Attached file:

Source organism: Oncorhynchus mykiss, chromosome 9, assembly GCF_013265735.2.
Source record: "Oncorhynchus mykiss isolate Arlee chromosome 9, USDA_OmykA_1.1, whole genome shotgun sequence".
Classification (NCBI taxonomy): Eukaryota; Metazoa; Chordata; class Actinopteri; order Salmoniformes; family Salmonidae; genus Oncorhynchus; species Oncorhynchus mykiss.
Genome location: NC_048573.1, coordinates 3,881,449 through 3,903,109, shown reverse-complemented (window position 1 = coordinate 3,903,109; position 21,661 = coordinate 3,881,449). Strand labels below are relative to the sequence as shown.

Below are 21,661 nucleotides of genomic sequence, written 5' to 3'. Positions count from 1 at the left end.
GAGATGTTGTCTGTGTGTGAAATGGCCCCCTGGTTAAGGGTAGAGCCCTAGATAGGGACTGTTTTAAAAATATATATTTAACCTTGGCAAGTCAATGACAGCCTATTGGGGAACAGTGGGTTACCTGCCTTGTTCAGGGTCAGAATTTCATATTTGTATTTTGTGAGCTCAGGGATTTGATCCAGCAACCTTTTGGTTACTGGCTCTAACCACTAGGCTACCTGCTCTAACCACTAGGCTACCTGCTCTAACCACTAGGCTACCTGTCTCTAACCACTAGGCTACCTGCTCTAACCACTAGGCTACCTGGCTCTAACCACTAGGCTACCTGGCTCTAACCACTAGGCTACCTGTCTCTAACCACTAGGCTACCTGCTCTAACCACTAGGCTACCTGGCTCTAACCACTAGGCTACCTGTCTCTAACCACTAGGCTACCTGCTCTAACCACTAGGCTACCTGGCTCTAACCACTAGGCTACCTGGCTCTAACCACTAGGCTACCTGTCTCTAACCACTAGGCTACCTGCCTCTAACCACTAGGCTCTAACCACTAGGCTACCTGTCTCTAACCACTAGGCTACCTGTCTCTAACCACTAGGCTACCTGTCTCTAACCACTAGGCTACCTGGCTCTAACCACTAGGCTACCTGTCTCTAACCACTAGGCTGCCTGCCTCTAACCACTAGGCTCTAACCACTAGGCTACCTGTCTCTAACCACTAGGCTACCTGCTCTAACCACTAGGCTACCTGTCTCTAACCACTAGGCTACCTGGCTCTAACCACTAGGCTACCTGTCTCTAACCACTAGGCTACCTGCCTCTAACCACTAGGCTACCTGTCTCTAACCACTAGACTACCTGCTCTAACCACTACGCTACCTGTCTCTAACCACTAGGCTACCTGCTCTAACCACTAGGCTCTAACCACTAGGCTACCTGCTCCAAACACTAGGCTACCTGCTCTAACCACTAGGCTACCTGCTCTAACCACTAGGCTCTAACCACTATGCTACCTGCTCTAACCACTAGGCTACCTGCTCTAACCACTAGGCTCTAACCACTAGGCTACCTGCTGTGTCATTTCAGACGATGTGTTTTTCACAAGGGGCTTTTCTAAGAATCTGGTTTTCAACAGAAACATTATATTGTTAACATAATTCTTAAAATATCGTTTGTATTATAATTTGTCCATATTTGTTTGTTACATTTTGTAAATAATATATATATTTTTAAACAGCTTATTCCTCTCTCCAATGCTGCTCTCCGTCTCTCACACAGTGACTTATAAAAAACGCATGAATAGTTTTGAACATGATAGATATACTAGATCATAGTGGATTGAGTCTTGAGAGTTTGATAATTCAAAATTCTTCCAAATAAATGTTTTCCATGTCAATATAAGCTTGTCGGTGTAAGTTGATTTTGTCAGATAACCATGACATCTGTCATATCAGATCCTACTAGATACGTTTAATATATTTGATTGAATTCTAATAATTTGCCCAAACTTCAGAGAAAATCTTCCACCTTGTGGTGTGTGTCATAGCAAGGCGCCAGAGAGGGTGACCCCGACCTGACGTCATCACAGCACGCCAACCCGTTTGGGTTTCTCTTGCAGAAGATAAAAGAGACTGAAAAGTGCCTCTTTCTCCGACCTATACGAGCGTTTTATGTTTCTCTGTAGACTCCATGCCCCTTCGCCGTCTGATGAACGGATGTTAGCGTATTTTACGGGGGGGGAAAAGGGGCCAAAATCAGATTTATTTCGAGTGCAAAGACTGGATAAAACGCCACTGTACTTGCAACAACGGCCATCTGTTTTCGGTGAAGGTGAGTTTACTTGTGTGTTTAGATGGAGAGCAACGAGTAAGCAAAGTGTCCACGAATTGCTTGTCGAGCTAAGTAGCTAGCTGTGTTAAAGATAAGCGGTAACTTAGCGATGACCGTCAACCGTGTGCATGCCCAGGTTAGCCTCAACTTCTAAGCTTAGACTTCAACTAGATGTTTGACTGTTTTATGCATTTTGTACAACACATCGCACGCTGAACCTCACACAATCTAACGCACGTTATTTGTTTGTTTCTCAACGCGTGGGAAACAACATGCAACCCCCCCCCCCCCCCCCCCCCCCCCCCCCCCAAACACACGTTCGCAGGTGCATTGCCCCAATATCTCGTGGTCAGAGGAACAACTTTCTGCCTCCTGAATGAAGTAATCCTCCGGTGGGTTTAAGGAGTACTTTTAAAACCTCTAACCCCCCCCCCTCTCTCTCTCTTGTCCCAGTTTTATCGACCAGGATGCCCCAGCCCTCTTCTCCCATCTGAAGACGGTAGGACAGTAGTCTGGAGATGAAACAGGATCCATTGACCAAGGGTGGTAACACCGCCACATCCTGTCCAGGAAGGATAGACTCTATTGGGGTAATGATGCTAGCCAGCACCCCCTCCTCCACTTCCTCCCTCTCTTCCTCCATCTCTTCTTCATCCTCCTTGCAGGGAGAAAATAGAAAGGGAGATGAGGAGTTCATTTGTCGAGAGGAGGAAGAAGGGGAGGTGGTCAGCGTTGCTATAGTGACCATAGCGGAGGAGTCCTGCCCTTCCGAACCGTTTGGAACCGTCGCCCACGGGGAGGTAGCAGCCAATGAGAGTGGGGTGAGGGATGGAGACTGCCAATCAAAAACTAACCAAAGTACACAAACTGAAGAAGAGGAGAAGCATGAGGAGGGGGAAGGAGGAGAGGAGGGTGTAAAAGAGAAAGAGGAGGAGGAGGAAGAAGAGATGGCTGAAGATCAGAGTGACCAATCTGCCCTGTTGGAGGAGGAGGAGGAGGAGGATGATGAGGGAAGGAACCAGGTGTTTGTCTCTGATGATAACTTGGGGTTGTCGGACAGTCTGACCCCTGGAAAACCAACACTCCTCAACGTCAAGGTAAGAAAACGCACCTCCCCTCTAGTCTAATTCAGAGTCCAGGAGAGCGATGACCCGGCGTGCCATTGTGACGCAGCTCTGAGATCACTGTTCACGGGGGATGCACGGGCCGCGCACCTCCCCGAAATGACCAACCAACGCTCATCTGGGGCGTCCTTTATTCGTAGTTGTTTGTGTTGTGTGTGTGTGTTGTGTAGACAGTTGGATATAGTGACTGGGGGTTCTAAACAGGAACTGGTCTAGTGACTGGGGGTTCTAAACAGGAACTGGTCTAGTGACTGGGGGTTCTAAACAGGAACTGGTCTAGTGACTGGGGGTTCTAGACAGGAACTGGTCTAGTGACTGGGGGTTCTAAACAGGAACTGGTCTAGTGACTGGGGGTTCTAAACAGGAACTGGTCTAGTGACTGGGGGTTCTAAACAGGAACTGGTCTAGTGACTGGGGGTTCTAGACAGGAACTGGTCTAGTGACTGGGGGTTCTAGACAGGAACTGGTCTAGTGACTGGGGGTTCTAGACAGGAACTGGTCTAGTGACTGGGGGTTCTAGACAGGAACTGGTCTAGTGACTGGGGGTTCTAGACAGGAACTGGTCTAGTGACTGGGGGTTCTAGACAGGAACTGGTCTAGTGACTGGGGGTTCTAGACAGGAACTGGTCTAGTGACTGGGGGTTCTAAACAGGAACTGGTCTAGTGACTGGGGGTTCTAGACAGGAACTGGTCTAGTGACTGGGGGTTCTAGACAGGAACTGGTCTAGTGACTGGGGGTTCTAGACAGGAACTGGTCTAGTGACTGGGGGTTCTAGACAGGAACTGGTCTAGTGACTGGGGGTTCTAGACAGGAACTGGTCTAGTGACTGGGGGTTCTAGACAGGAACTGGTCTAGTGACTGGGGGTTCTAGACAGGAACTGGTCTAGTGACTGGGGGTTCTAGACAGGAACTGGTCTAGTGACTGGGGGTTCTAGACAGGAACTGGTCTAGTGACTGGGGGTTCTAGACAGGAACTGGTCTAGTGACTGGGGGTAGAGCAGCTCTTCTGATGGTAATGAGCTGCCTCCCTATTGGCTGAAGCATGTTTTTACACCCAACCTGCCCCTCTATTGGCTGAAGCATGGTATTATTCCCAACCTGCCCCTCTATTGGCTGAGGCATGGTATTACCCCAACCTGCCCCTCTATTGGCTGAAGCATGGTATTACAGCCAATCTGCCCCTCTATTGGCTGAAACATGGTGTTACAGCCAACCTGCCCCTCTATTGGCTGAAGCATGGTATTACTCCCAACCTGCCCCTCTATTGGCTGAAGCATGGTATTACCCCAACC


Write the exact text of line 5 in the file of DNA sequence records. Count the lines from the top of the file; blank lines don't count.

Below are 21,661 nucleotides of genomic sequence, written 5' to 3'. Positions count from 1 at the left end.